Buy both volumes of the legendary Modern Sounds in Country & Western Music and you'll duplicate seven more. Unfortunately, you can't -- not both, not on CD, not without investing in songs you don't want once. The two Modern Sounds albums occupy Disc One of the four-CD Complete Country & Western Recordings 1959-1986. The remainder of the box comprises G&S desirables from the Atlantic Hank Snow cover "I'm Movin' On" to the Columbia George Jones collab "We Didn't See a Thing"; dubious follow-up country LPs; and uneven product from Charles' Nashville foray on Columbia in the Eighties, including the not-bad-at-all duet album Friendship (available from Columbia as Ray Charles and Friends' Super Hits), where Ricky Skaggs and Hank Williams Jr. attain glories beyond the reach of the Oak Ridge Boys. Inevitably, the box also features magnificent obscurities: bluesified "Ring of Fire"; George Jones-worthy "A Girl I Used to Know"; hee-hawing "3/4 Time" -- all buried so deep they deserve a downloading.

Oh, well. Volume Two vinyl is findable used online, and it's half a step down from Modern Sounds itself, which remains the way to go. This CD stands as so much more than proof we no longer need that an African-American can sing country music. It did nothing less than redefine American pop. Sonically bolder (and schlockier) than, for instance, Owen Bradley's countrypolitan Patsy Cline productions, its massed strings, horns and choruses broke down the walls between classic Tin Pan Alley and declasse Nashville. In the world it created, not only could a black person sing the American songbook Ella Fitzgerald owned by then, but a country black person could take it over. Soon Charles' down-home diction, cotton-field grit, corn-pone humor and overstated shows of emotion were standard operating procedure in American music, black and white.

Even before Modern Sounds, though, Charles' move to ABC had paid off with his first Number One single, a version of Hoagy Carmichael's "Georgia On My Mind" that heralded the even huger "I Can't Stop Loving You." The LP it launched, The Genius Hits the Road, was a big-band concept album about American place names, and it, too, had a precedent: The Genius of Ray Charles, on Atlantic -- an eclectic standards collection ranging from "Alexander's Ragtime Band" to "Come Rain or Come Shine" to the Percy Mayfield blues "Two Years of Torture." Thank producers Jerry Wexler and Nesuhi Ertegun, who noodged five different arrangers into the subtlest charts of Charles' career. Charles tried many times, but except for Modern Sounds, he never again assembled such a consistent album in this mode.

Tops among Rhino's ABC reissues is Sweet and Sour Tears, a concept album about crying, overseen by Feller, who was made for the theme, and augmented by otherwise unavailable bonus cuts that fit right in. Beyond its G&S tracks, The Genius Hits the Road is more awkward, its standouts a comic "New York's My Home" and a "Moonlight in Vermont" that clearly inspired Willie Nelson's. Ray Charles and Betty Carter/Dedicated to You is a harder call. With all respect to Raelett Margie Hendrix, Carter proves the most gifted woman singer Charles ever worked with, matching him as they honor tunes such as "Ev'ry Time We Say Goodbye," "For All We Know" and "Baby, It's Cold Outside." But Dedicated to You, a concept album about girls' names, smarms out past "Stella by Starlight" and "Sweet Georgia Brown." Ingredients in a Recipe for Soul/Have a Smile With Me is up and down at a lower level -- three of Ingredients' four winners are on G&S, with the Benny Carter-arranged "In the Evening (When the Sun Goes Down)" a lost classic. It's paired with a concept album about novelty songs, which is the funniest thing about it.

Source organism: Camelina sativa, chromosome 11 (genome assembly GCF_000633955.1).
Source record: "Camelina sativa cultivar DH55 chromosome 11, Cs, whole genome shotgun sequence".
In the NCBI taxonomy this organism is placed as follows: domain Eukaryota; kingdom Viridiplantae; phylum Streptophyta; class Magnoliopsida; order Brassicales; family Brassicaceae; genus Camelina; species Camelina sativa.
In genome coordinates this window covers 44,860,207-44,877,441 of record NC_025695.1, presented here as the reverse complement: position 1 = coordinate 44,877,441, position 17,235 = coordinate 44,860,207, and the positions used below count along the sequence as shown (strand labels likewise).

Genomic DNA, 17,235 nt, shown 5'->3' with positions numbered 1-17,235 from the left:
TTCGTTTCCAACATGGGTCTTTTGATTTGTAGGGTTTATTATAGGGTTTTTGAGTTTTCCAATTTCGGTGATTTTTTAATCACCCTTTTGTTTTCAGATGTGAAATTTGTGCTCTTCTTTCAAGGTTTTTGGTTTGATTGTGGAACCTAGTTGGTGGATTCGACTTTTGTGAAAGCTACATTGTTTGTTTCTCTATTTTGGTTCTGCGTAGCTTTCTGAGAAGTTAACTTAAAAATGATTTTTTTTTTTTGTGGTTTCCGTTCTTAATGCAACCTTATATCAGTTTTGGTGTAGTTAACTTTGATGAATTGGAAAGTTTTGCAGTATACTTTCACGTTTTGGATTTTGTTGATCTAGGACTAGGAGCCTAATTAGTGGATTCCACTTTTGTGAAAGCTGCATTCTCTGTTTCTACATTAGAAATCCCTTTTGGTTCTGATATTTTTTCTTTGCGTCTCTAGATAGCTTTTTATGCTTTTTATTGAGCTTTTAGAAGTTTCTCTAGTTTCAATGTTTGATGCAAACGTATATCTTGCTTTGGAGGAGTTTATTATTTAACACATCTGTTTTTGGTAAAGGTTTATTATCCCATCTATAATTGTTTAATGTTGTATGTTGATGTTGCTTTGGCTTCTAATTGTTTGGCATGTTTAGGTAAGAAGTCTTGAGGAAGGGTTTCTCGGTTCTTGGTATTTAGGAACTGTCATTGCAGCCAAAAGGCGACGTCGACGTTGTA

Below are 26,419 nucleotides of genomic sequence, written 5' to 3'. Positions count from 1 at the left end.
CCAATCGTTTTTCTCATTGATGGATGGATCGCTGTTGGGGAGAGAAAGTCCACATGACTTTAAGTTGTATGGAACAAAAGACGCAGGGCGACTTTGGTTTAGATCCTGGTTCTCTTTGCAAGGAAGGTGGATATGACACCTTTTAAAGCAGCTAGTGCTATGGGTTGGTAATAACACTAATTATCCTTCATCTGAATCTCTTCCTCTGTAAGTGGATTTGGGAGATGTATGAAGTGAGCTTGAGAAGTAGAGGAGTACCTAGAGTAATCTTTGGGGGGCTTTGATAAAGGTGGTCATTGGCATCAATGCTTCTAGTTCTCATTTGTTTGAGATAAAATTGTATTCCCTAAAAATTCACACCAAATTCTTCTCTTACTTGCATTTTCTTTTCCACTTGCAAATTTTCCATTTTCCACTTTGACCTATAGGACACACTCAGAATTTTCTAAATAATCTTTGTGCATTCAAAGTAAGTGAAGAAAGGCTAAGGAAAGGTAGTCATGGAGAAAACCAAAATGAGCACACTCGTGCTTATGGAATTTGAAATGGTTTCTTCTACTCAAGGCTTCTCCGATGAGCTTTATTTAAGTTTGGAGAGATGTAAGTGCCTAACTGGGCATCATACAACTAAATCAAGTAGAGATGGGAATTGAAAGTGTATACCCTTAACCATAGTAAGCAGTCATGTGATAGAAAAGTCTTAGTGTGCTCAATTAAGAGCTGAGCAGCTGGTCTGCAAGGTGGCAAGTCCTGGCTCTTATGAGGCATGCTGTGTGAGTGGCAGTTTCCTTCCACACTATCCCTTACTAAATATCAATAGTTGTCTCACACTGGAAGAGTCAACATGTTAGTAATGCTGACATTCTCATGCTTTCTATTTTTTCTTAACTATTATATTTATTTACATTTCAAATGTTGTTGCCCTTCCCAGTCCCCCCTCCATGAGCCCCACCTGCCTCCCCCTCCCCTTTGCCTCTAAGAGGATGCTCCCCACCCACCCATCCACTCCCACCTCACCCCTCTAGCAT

As Charles stopped scoring hits, his albums got ever dicier, but at least four vinyl-onlys from the Seventies distinguish themselves. Volcanic Action of My Soul (Tangerine/ABC) is textbook hodgepodge: Beatles songs, Jimmy Webb songs, country dink, a blues, an ASCAP chestnut and "All I Ever Need Is You," soon to go Top Ten for Sonny and Cher. A Message From the People (Tangerine/ABC) is Charles' idea of patriotism. Keyed to what was eventually recognized as a classic rendition of "America the Beautiful," it salutes James Weldon Johnson, Stevie Wonder and John Denver; gleefully reconstructs Melanie's "Look What They've Done to My Song, Ma"; and tarries with three of his own copyrights. In 1977, Charles returned to Atlantic for True to Life, where a side of mixed standards -- from "I Can See Clearly Now" to "How Long Has This Been Going On" -- was enough to overwhelm the three Tangerine songs on the B side. Even better was 1979's Ain't It So, whose "Some Enchanted Evening," "Blues in the Night" and "What'll I Do" would have spruced up Rhino's Standards rehash.

Yet not long afterward, Charles' effective recording career ground to a halt. He was only fifty in 1980, but age can do that if you're out of touch, and though Charles toured hard for as long as his body held up, the gigs became routinized and nostalgia-driven. The most vivid document of how alive they once were is the skillfully compiled two-disc Ray Charles in Concert (Rhino), which opens with the don't-miss Margie Hendrix pas de deux "(Night Time Is) The Right Time" as it cherry-picks shows from 1958, 1959, 1962 and 1964 (the first two, from his rock & roll youth, make up Atlantic's single-disc Ray Charles Live). The 1975 Tokyo and Yokohama performances that fill out the second half of Disc Two betray no letdown. But by the Eighties, the round of bookings began to get old.

Anyway, for whatever reason, his 1978 discofied Atlantic album was dead on its feet, his Nashville period we've covered, his halfhearted modernizations for Warners failed to jell, and the 2002 Thanks for Bringing Love Around Again was sadly diminished. With an artist as restless and prolific as Ray Charles, however, it's never that simple -- the Leon Russell and Paul Simon titles that climax G&S were done for Warners. Anyone who takes time to listen can find favorites in unlikely places -- such as the ancient standard "By the Light of the Silvery Moon" on 1966's surprisingly R&B Ray's Moods; or the "Sail Away" on 1975's Renaissance wickeder than Etta James'; or the great good time he has sharing "Save the Bones for Henry Jones" with Lou Rawls and Milt Jackson on 1988's Just Between Us. Maybe if some taskmaster had compelled Ray Charles to channel his genius, he would have made still more wonderful records. But they wouldn't be as unpredictable -- or, therefore, as wonderful -- as what he produced on his own. That's a terrific trade-off.

Rolling Stone, July 8, 2004